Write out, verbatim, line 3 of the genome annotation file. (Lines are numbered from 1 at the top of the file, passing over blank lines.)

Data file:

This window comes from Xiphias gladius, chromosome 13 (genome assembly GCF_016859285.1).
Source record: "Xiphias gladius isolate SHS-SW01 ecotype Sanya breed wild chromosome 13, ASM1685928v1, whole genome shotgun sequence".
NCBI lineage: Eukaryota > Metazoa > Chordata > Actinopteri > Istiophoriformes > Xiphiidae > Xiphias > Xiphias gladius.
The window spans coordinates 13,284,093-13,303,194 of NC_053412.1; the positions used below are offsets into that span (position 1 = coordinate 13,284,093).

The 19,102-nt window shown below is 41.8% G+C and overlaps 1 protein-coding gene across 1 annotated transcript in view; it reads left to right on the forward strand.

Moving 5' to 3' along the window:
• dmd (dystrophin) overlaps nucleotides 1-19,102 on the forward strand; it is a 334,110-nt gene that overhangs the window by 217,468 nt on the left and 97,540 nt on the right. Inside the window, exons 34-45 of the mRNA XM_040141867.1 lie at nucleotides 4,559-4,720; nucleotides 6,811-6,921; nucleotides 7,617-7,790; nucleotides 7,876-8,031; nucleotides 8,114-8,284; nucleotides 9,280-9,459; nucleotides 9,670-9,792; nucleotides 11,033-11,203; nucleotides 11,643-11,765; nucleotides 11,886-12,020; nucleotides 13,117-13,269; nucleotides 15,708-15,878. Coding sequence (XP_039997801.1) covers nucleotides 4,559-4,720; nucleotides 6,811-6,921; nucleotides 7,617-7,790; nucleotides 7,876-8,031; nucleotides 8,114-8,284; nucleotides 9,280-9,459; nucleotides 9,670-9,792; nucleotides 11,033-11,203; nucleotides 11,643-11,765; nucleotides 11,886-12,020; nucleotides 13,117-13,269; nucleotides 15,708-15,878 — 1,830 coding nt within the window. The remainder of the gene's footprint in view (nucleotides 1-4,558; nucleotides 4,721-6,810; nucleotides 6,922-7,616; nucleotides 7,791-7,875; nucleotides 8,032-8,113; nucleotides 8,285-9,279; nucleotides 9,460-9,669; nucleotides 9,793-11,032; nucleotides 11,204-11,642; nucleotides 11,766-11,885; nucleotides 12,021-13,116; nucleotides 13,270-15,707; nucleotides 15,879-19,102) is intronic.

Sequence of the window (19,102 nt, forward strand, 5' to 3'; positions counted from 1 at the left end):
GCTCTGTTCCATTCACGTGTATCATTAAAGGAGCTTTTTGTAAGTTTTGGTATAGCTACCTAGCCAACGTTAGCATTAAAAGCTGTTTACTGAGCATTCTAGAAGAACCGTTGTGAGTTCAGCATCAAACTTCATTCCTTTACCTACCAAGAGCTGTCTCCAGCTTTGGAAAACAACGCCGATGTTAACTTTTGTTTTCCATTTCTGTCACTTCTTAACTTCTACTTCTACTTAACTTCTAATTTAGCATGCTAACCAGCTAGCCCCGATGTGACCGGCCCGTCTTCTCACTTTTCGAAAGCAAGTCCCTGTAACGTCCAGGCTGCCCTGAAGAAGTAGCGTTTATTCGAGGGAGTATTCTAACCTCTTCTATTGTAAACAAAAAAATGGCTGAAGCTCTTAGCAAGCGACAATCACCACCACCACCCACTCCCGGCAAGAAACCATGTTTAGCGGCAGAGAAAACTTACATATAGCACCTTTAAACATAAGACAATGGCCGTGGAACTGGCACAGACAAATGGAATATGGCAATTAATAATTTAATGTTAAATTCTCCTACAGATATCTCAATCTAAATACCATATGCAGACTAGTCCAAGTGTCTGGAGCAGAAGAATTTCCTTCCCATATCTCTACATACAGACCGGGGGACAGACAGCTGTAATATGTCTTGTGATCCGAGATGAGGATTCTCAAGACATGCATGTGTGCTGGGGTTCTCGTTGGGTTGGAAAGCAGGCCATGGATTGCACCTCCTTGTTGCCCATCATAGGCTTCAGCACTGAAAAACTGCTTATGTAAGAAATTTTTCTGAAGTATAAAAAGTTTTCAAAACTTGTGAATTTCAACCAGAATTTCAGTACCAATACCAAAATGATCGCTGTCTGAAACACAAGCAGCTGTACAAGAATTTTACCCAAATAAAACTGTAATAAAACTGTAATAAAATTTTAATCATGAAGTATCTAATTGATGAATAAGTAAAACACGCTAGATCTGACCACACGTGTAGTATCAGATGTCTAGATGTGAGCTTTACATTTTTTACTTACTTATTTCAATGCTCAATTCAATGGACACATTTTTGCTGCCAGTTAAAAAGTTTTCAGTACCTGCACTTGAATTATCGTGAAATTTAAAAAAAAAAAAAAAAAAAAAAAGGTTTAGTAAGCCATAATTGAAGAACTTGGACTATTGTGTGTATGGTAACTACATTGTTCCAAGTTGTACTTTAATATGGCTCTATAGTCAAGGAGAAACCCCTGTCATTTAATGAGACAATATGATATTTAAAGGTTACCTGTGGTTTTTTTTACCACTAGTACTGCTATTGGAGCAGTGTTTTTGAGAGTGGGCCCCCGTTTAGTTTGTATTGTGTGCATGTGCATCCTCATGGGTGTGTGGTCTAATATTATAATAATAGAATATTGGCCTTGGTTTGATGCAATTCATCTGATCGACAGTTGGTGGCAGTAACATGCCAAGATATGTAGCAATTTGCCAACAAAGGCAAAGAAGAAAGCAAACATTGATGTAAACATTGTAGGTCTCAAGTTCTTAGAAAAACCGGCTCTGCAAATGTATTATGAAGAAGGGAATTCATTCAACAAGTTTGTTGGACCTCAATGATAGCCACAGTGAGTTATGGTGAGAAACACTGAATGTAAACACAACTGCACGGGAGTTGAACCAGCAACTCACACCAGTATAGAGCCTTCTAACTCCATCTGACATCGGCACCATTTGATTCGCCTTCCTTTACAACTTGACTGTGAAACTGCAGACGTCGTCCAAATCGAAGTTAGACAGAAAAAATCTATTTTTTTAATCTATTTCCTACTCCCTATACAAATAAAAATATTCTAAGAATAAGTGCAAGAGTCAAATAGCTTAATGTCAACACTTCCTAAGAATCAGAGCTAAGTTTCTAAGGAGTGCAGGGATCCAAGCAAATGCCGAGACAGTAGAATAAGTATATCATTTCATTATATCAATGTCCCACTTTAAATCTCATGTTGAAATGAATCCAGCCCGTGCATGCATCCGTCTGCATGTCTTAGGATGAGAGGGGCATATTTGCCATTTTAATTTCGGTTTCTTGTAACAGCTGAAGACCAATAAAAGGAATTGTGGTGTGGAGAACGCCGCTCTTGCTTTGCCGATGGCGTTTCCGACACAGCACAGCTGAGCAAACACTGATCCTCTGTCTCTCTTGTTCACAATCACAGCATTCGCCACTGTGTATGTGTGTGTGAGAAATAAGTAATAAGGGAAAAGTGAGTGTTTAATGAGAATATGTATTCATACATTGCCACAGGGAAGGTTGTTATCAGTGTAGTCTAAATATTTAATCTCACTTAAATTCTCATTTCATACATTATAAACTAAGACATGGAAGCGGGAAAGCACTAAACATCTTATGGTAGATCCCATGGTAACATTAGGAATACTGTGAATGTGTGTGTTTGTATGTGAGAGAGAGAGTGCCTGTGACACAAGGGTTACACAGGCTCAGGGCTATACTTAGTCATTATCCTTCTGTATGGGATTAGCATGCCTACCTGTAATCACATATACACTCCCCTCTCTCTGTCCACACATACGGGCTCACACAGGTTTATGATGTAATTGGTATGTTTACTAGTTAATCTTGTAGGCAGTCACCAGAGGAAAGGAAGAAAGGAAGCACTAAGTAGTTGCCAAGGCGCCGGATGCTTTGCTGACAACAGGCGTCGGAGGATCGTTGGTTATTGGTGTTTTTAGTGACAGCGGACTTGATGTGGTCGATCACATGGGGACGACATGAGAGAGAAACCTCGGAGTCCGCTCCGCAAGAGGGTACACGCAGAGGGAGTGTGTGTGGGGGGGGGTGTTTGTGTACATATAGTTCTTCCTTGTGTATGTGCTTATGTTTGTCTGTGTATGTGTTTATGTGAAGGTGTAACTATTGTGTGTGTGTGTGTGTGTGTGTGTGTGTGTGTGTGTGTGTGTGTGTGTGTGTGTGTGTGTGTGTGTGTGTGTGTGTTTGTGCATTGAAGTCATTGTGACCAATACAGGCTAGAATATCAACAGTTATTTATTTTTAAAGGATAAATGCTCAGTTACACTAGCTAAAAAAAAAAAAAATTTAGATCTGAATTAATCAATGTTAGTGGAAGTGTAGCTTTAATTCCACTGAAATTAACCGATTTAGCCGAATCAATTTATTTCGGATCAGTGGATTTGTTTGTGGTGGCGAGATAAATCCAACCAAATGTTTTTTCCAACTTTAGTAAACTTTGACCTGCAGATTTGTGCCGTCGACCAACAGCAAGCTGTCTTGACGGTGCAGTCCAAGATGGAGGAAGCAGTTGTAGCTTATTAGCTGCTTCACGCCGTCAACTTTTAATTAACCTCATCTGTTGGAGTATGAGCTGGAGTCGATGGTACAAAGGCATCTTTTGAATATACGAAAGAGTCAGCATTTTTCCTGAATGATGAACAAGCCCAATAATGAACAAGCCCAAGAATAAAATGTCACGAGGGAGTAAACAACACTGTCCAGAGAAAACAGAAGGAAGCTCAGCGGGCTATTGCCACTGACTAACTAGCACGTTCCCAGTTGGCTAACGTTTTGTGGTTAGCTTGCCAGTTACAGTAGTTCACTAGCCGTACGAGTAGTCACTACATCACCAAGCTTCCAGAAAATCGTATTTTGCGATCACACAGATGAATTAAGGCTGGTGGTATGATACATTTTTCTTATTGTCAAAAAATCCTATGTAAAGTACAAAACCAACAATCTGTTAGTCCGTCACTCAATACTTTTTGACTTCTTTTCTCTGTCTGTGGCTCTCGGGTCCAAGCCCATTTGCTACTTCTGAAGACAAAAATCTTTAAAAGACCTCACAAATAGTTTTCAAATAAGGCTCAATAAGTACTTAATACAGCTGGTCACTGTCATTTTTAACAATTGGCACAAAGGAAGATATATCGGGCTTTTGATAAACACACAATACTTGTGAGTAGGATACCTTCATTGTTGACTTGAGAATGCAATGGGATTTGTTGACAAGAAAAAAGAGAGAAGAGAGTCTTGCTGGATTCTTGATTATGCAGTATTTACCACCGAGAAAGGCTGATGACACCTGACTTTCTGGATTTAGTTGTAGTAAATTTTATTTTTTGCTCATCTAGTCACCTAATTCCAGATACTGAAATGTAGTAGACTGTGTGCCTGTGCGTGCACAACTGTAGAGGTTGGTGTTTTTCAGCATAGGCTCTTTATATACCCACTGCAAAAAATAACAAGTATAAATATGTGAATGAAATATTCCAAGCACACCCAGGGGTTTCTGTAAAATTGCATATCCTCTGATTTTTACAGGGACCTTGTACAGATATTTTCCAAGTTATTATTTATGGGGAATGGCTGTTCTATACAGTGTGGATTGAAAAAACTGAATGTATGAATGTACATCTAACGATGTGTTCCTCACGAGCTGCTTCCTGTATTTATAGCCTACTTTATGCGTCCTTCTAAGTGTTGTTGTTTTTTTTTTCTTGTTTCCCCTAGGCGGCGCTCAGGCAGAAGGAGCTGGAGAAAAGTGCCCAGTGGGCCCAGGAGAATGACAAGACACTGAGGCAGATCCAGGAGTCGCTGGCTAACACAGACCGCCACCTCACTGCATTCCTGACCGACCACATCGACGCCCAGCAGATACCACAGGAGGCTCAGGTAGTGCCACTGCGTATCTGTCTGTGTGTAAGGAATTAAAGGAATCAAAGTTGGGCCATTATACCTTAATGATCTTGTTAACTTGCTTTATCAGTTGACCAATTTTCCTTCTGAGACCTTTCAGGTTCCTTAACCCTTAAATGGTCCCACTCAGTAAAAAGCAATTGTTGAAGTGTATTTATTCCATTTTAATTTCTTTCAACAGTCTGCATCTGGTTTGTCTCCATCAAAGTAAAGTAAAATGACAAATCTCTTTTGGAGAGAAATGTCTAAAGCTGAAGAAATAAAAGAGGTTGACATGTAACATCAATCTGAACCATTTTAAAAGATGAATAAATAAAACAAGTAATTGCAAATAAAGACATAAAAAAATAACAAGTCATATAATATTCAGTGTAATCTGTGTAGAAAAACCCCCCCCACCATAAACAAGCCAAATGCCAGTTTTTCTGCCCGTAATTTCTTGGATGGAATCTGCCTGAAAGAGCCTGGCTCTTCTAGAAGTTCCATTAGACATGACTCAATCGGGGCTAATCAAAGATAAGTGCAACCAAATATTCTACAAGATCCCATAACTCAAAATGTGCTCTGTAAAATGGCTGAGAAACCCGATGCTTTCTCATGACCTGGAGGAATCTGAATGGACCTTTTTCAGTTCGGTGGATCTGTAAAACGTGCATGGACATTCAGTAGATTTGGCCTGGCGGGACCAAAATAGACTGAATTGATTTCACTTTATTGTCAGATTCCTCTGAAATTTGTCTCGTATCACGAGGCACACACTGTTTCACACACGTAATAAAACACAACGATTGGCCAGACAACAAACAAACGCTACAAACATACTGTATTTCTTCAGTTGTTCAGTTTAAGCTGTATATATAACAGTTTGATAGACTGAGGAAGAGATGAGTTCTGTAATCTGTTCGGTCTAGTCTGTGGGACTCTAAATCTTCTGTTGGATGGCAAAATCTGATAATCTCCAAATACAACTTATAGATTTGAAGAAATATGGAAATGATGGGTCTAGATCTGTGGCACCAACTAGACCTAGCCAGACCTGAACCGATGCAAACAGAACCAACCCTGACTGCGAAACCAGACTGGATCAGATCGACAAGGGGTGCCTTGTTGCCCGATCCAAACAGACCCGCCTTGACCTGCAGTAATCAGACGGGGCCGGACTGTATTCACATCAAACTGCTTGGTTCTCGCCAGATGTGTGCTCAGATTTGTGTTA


NCBI lineage: Eukaryota > Metazoa > Chordata > Actinopteri > Istiophoriformes > Xiphiidae > Xiphias > Xiphias gladius.